Columnar File Readers in Depth: Parallelism without Row Groups

Columnar File Readers in Depth: Parallelism without Row Groups

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Recently, I shared our plans for a new file format, Lance v2. As I'm creating a file reader for this new format I plan to create a series of posts talking about the design, challenges and limitations in many existing file readers, and how we plan to overcome these. Much of this discussion is not specific to Lance and I hope this series will be useful to anyone that wants to know more about storage and I/O.

In the first post of this series I want to talk about reading files in parallel. Traditionally, this has been done with row groups or stripes. In Lance v2 we got rid of row groups so we'll need to solve this in another way. Fortunately, it turns out that another way is not only possible, but actually delivers better performance, and is probably even a better way to read files in existing formats (e.g. parquet / orc).

Our First Parallel File Reader

At a high level, file readers for columnar formats often look very similar, in fact, a very similar approach was taken with Lance v1:

parallel for row_group in file:
  arrays = []
  parallel for column in row_group:
    array = ArrayBuilder()
    for page in column:
      page = read_page()
  batch = RecordBatch(arrays)
  yield batch

This is just pseudo code of course. The real algorithm is often quite different. The decode might not happen in parallel, the page readers might have read ahead, batches might be yielded as as soon as one page is loaded for each column (instead of buffering an entire row group). These are all important details (and we may talk about them later) but not relevant to the discussion at hand. The main point is that parallelism primarily comes from accessing the row groups in parallel. This is a very intuitive way to handle parallel reading of a file. However, we got rid of row groups in Lance, and so this approach won't work for us.

Decode Based Parallelism

The solution is quite simple, I decouple my CPU batch size from my I/O read size. A single page of data actually contains quite a few values. For example, a single 1MiB page of integer data will contain at least 250,000 values. We typically want our CPU batch size to be tied to our CPU cache size. This is often 1MiB or less. If I am reading in 10 columns of data, and I have 1MiB pages then, even without any compression, I have 10 batches of data in every page.

I've seen these approaches often described as "pipeline parallelism" and "data parallelism" but those terms don't seem to be used with a consistent definition. I'd say this approach is a mixture of both. We are splitting work into two pipeline stages [load] + [decode -> compute] but not for the purposes of parallelism. Our primary parallelism is still "data parallelism" because we are chopping pages into multiple mini-batches (I'll cover the CPU benefits of mini-batches in a future post).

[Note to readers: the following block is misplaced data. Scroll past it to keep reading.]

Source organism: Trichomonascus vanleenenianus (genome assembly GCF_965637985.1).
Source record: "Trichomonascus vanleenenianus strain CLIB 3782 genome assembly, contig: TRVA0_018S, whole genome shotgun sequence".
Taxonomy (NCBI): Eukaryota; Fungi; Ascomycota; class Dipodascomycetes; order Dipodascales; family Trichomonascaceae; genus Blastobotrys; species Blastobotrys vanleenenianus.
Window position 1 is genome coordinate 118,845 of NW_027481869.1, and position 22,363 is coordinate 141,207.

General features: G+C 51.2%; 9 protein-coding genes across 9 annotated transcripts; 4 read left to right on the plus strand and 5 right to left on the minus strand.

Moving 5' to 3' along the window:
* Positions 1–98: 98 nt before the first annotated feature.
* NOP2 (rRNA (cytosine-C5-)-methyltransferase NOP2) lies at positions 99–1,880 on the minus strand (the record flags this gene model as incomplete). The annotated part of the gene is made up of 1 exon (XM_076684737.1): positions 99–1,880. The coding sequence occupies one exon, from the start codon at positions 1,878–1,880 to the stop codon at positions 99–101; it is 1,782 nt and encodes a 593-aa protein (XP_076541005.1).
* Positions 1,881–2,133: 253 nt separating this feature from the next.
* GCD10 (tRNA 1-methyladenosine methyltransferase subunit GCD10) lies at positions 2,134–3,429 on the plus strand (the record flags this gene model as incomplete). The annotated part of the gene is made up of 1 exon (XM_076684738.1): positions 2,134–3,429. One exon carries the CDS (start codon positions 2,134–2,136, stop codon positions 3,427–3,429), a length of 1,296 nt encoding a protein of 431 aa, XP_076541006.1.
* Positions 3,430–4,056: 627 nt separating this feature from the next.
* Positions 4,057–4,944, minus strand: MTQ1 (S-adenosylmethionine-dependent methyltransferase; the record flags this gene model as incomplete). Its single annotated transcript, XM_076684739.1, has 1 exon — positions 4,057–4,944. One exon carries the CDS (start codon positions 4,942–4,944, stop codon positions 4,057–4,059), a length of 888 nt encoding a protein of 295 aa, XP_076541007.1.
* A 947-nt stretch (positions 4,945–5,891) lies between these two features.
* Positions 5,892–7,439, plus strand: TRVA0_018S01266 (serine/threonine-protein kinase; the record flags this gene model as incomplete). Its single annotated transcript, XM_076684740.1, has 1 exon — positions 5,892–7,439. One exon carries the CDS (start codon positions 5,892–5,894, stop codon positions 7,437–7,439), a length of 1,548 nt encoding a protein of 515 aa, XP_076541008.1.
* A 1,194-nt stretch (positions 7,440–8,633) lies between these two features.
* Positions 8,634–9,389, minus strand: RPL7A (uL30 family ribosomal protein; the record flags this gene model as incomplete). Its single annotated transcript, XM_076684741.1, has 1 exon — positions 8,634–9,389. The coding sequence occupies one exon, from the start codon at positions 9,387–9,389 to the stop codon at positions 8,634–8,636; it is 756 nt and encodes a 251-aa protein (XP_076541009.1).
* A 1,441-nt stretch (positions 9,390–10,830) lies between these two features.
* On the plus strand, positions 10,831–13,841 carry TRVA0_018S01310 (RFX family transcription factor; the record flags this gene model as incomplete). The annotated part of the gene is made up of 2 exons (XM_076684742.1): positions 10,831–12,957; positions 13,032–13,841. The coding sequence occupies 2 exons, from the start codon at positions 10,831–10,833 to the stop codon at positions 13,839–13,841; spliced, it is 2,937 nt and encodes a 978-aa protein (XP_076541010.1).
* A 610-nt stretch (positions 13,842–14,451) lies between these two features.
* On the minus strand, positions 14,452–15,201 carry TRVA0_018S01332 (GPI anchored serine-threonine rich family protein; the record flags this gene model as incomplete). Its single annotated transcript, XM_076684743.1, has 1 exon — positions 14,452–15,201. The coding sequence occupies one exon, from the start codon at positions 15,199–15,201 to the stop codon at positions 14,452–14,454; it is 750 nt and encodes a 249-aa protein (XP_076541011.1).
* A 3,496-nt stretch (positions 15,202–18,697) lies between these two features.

If I'm reading a single column of data then I actually end up with the same thing I get with row groups which is one record batch / CPU task for every single data page. This ability to generate batches on a per-page basis instead of a per-group basis is useful (keeps RAM usage down) and is something that sophisticated parquet readers tend to do as well (though I'm not aware of any that apply parallelism here).

Our I/O parallelism and CPU parallelism are now fully decoupled
All of the pages in the above diagram have the same size on disk. However, since different columns have different widths (e.g. u16 vs. u64 vs. FSL<FP32, 4096>) they have different numbers of rows. Our ideal read order is maintained (lowest row number comes first).

Which Approach is Better?

I believe the approach we are taking in Lance is not only compatible, but can actually result in better performance. The main difference is that the classic algorithm leads to the following I/O order:

Reading 3 columns with 3 row groups at a time leads to I/O parallelism of 9

The problem with the classic reading order described above is that if you want parallelism X and you are reading Y columns then you need to perform X * Y reads in parallel. Does this matter? I/O is slow and asynchronous, we can launch as many I/O tasks in parallel as we want right?

Note that the X in our equation above is typically based on the # of CPUs (we want enough parallelism to utilize all cores). The above strategy ties together CPU parallelism and I/O parallelism 😦

The Myth of Infinite Parallelism